Neuroimaging technique identifies concussion-related brain disease in living brain An experimental positron emission tomography (PET) tracer is effective in diagnosing concussion-related brain disease while a person is still alive, according to a case study conducted at the Icahn School of Medicine at Mount Sinai, and at Molecular Neuroimaging (MNI) LLC in New Haven, and published September 16 in the journal Translational Psychiatry. Specifically, the study [...]The post Neuroimaging technique identifies concussion-related brain disease in living brain appeared first on PsyPost.
Study finds ‘magical contagion’ spreads artist’s essence to pieces, adding value Not all things are created equally. We don’t view a Picasso sculpture in the same way we look at a hammer, for example — no matter how fancy the hammer. The reason? We see the Picasso more as a person than an object, according to new research from the University of Chicago Booth School of Business. [...]The post Study finds ‘magical contagion’ spreads artist’s essence to pieces, adding value appeared first on PsyPost.
Evidence of genetic link to PTSD in soldiers exposed to childhood trauma While abnormalities in the adrenergic and noradrenergic systems, both integral in the fight-or-flight response, are thought to play a role in the development of post-traumatic stress disorder (PTSD), until now there has been no genetic evidence of this connection. A collaborative study just released by researchers at Columbia University’s Mailman School of Public Health and [...]The post Evidence of genetic link to PTSD in soldiers exposed to childhood trauma appeared first on PsyPost.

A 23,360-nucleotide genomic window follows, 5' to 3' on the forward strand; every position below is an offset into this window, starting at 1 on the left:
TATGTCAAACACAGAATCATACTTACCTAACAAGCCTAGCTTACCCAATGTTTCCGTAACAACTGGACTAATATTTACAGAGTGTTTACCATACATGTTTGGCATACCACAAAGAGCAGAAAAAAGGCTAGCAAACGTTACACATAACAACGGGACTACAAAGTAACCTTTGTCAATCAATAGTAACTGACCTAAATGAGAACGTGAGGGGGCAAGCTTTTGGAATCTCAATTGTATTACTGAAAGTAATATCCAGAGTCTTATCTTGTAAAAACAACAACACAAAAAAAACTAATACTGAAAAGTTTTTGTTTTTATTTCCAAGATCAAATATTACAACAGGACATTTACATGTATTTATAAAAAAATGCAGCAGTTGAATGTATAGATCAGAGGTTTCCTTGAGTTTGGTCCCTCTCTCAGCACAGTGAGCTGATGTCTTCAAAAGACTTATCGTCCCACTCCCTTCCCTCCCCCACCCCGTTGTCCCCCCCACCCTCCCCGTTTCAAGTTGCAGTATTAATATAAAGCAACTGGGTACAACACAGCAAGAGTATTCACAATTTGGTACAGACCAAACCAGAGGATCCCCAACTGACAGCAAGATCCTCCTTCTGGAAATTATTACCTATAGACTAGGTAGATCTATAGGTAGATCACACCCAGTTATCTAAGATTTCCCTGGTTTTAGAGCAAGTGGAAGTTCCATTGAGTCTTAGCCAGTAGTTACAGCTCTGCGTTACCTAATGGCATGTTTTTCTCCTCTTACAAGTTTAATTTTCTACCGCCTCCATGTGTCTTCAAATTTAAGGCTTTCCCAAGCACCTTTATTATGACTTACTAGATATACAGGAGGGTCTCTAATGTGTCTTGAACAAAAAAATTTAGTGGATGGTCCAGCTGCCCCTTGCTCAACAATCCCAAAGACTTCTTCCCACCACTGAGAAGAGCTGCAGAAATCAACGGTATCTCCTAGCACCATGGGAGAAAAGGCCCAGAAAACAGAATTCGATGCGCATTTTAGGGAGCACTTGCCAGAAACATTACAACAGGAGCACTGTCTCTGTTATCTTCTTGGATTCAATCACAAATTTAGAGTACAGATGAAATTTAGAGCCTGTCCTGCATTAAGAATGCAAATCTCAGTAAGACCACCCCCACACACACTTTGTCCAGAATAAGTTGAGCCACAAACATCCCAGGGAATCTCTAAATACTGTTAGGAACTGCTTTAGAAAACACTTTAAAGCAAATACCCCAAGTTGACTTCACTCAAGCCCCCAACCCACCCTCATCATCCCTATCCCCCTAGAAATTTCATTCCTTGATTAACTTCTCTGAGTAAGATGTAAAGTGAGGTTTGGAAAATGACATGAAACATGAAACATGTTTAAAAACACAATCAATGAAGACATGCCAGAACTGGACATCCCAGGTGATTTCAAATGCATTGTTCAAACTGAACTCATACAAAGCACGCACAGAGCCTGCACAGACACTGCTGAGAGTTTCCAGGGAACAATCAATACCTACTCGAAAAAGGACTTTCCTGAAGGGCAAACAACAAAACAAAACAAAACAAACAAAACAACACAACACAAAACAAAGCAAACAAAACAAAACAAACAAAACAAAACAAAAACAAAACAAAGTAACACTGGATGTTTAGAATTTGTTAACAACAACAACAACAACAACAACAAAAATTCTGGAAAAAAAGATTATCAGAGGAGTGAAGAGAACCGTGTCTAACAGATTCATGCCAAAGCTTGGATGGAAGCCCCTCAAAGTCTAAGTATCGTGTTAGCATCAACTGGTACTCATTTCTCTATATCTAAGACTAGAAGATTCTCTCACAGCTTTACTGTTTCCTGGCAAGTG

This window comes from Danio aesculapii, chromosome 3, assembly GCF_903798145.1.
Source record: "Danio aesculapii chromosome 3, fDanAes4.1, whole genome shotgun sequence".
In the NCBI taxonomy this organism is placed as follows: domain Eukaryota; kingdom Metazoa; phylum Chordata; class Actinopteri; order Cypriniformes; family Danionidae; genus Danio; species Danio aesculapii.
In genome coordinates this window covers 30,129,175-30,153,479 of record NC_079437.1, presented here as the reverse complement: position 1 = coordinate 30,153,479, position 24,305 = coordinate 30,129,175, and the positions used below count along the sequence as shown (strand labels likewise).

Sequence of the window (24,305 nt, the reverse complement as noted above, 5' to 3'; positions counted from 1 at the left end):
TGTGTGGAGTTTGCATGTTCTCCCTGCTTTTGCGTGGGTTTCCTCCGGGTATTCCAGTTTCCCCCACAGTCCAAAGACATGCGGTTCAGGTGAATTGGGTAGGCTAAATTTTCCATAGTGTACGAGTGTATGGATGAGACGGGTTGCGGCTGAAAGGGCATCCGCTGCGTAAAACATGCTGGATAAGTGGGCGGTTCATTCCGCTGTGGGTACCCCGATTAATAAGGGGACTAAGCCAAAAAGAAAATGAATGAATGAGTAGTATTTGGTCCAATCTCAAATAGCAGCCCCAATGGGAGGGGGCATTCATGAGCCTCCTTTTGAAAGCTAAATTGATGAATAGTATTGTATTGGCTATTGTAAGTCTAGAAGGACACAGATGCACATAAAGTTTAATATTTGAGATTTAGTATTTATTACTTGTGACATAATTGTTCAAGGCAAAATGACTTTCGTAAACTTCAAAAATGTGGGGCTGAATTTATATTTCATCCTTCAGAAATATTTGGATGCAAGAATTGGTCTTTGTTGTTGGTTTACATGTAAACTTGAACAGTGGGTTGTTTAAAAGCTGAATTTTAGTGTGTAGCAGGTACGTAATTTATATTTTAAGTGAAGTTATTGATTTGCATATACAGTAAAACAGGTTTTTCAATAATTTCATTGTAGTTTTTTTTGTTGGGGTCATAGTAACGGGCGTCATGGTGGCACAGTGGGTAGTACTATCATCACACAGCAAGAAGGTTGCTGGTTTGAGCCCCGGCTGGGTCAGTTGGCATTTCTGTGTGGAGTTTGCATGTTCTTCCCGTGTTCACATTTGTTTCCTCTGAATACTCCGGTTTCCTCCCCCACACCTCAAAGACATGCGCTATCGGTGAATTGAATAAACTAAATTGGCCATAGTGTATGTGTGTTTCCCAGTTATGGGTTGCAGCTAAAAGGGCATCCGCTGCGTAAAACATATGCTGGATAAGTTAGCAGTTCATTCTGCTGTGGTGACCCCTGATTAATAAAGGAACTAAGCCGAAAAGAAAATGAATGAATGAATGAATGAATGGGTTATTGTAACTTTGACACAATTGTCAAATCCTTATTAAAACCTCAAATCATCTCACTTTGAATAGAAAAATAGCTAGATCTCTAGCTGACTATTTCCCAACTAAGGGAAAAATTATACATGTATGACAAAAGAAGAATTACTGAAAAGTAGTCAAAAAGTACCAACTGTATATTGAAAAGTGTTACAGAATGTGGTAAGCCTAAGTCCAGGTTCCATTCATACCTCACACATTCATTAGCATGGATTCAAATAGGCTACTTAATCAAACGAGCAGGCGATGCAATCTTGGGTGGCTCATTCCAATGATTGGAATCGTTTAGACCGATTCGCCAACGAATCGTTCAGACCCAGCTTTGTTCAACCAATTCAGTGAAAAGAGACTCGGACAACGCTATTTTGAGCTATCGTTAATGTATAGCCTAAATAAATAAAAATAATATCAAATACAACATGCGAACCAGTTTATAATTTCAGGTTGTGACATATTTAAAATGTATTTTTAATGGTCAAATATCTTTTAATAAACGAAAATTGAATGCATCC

Taking Care of Mothers: A Necessity, Not a Luxury “Be still and heal.”  – Thich Nhat Hanh, Vietnamese monk How that insight could have helped me as a new mom … if I’d had even an inkling of the value of being still. No one prepared me for the unrelenting demands of motherhood. The realities of a 24/7 responsibility...
Why We Can't Stop the Depression Epidemic Comedian Robin Williams’s death in August rocketed depression into the headlines, and his suicide became a defining moment when the nation would finally reckon with depression. But this reckoning never happened.
As Sports Fans, Let’s Look at Performance-Enhancing Drugs The Department of Psychiatry at the University of Wisconsin School of Medicine and Public Health, Madison, WI, recently published a review discussing drug abuse in athletes. Drug abuse occurs in almost all sports and at most levels of teen and adult competition. Doping, defined as use of drugs or other substances for...